The marriage between Charles and Mabyn was finally dissolved on the 14 March 1916 and just a few days later, Charles married Helena on 20 March at St James Anglican Church in Sydney.

The Jennings family moved to Richmond in the Hawkesbury in the early 1920s where Charles obtained work at the sawmill near Richmond Railway station. It was whilst he was working in Richmond, Charles was involved in an accident and he lost his leg. After a number of years in Richmond, the family moved to Hamilton Road in Riverstone where Charles became a poultry farmer. You can read more about Charles in the earlier post about his wooden leg. Charles died 26 August 1936 and was buried in Riverstone Cemetery. Thanks to the historic digitised newspapers on Trove, available to search online for free, we can read the death notice which appeared in The Cumberland Argus & Fruitgrowers Advocate, 27 August 1936 p. 4.
Mr Charles Robert Jennings (68), of Riverstone, died in the Prince Alfred Hospital yesterday. He leaves a widow and family of ten. The interment will take place at the Church of England cemetery, Riverstone, today.

Helena survived another a few more years. She died 20 March 1943. Helena's death was reported in the Windsor & Richmond Gazette 24 March 1943, p. 2. 
The death took place at the Hawkesbury District Hospital on Monday evening of a well-known and respected Riverstone resident in Mrs Helena Bridget Jennings, relict of the late Charles Robert Jennings, at the age of 67 years. A member of the Smith family, of Wollombi, she is survived by a grown family of two sons and four daughters, to whom the condolences of district friends are extended in their bereavement. The funeral takes place this (Wednesday) afternoon, when the interment will be conducted in the Church of England cemetery, Riverstone.

Check out more about Charles and Helena on the Nichols family tree.


Sunday, 18 June 2017

Remembering Cemetery Day

Alona Tester has encouraged family historians to remember Cemetery Day on 18 June. 

I have always been fascinated by cemeteries and as a teenager encourage my parents to drop into various historical cemeteries when we were travelling around including Forbes, Gulgong, Bathurst and Port Macquarie. I also remember being very impressed when I visited bushranger Ben Hall's headstone.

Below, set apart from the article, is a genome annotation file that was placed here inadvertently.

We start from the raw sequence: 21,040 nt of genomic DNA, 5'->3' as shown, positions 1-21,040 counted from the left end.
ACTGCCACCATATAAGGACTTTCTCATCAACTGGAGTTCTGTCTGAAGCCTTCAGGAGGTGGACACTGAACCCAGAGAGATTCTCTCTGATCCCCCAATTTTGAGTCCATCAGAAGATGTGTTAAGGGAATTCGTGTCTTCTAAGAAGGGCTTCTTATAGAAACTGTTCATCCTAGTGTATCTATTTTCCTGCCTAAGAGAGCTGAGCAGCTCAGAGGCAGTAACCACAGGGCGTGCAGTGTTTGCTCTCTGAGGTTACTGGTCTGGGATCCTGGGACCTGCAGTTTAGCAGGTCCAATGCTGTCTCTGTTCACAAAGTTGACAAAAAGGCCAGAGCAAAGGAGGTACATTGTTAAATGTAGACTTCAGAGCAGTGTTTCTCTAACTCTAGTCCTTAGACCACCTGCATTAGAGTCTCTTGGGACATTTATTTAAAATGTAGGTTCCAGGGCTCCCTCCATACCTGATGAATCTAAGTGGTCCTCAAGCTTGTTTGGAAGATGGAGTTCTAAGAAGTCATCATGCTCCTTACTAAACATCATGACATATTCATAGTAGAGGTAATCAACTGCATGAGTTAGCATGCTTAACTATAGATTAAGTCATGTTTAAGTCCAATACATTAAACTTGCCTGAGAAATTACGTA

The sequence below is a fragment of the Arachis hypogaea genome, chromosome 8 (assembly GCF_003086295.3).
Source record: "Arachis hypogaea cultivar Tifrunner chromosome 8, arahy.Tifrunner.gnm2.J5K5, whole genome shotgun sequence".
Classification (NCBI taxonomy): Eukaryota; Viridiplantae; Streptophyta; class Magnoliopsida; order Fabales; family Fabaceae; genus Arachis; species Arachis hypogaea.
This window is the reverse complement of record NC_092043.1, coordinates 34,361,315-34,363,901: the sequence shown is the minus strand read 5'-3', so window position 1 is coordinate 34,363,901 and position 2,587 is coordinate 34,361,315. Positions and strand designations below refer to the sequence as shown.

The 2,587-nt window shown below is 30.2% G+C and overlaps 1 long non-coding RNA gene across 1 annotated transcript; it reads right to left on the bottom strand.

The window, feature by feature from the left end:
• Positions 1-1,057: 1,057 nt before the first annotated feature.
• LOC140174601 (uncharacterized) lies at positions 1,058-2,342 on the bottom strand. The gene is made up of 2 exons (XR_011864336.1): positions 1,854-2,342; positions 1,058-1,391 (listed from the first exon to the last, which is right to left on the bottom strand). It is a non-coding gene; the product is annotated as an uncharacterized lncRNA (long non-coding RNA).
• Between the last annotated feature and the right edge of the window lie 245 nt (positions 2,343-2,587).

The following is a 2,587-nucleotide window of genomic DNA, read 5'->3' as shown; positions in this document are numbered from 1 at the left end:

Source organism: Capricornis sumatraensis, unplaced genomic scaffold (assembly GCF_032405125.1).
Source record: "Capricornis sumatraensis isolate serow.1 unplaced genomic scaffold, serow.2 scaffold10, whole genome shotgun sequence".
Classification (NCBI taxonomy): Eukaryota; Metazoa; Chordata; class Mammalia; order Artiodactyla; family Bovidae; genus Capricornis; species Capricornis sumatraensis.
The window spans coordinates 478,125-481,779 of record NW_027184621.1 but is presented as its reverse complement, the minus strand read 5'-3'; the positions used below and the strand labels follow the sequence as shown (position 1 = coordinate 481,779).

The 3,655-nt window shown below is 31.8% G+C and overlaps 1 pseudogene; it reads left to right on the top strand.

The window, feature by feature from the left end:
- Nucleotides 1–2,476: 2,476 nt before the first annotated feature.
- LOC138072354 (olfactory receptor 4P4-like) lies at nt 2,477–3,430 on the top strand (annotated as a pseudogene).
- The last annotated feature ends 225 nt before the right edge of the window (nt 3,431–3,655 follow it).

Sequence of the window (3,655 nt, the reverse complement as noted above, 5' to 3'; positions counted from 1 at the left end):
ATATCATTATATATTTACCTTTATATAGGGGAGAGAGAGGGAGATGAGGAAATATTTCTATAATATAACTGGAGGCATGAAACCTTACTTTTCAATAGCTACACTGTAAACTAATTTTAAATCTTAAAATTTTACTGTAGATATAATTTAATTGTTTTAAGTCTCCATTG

When I was in year 9 at High School, we had a passionate history teacher, Garrett Barry who had attended some workshops with the very innovative Lionel Gilbert

Here I am cleaning a grave,  Rouse Hill Cemetery, 1975.

My friend and I decided to do an assignment on Rouse Hill Cemetery. It was very overgrown so not only did we have to clean the sites but also transcribe them. We also visited St Paul's Anglican Church in Riverstone and copied some of the Burial Register pages.

A few pages from my cemetery assignment from Year 9.


When I was studying Local History at Armidale in the 1980s, I was very fortunate to have Lionel Gilbert as a lecturer and I cherish both copies of his books that focus on cemeteries, "A Grave look at History" and "The Last Word: Two Centuries of Australian Epitaphs."


Wherever I have travelled, I always have managed to locate interesting cemeteries to visit both within Australia and overseas. I sometimes research and write more about these for various newsletters, blogs or facebook.


In 2003 my husband Jonathan Auld and I established the Hawkesbury Cemetery Register. Over the years we have been photographing, transcribing and mapping many of the historic cemeteries in the Hawkesbury district of NSW. We have also included some of the private cemeteries on private property. These days we continue to transcribe and I also manage the Hawkesbury Cemetery Register facebook site, in my spare time, which keeps me on my toes.



Tuesday, 6 June 2017

A carter and his sister-in-law ~ Trove Tuesday


Robert Belshaw 1886-1948

Our family were quite shocked when I located this newspaper article about our great Grandfather, Robert Belshaw charged with stealing a trunk with his sister in law Maud Ponting in Sydney in July 1909. 

POLICE COURTS. A CARTER & HIS SISTER-IN-LAW. Sydney Morning Herald 11 June 1909 p. 11.  

The trunk, with its contents, belonged to Alice Walford and was valued at £14. The trunk was to be delivered from the wharf at Darling Harbour after a journey. Aged in his early 20s, Robert was employed as a carrier and rather than deliver it to the Walford's at Neutral Bay he was encouraged by Maud, aged 19, to keep the trunk. Maud was also known by the name Petty, her step-father's surname. At the time Maud was employed by Alice Walford.

Maud was sentenced to one month's imprisonment however Robert's sentence of three month's imprisonment was suspended as it was his first and apparently only, offence. Due to his good character he was placed on good behaviour bond. Robert had only been married for a few years and was more than likely, pleased with the court's leniency. 

Wednesday, 26 April 2017

Who was Lillian May Ponting?

Lily May Ponting was the youngest sister of our great grandmother, Florence Belshaw. She was a bit of a conundrum in our family, and much of her life is a mystery. She apparently committed suicide and I recently located some additional facts, revealing more behind the sad incident. Here is a some of Lily’s story.

She was born Lily May on 23 December 1893 at Upper Temora, a small town, north-east of the Riverina NSW. Lily was the youngest of six children of hotelkeeper Henry Ponting and Louisa Richey. Her siblings were Florence Amelia born 1886, Harry Francis 1888, Alice Maude 1890 and Phoebe Louisa 1892. The eldest child, a daughter, died in 1886.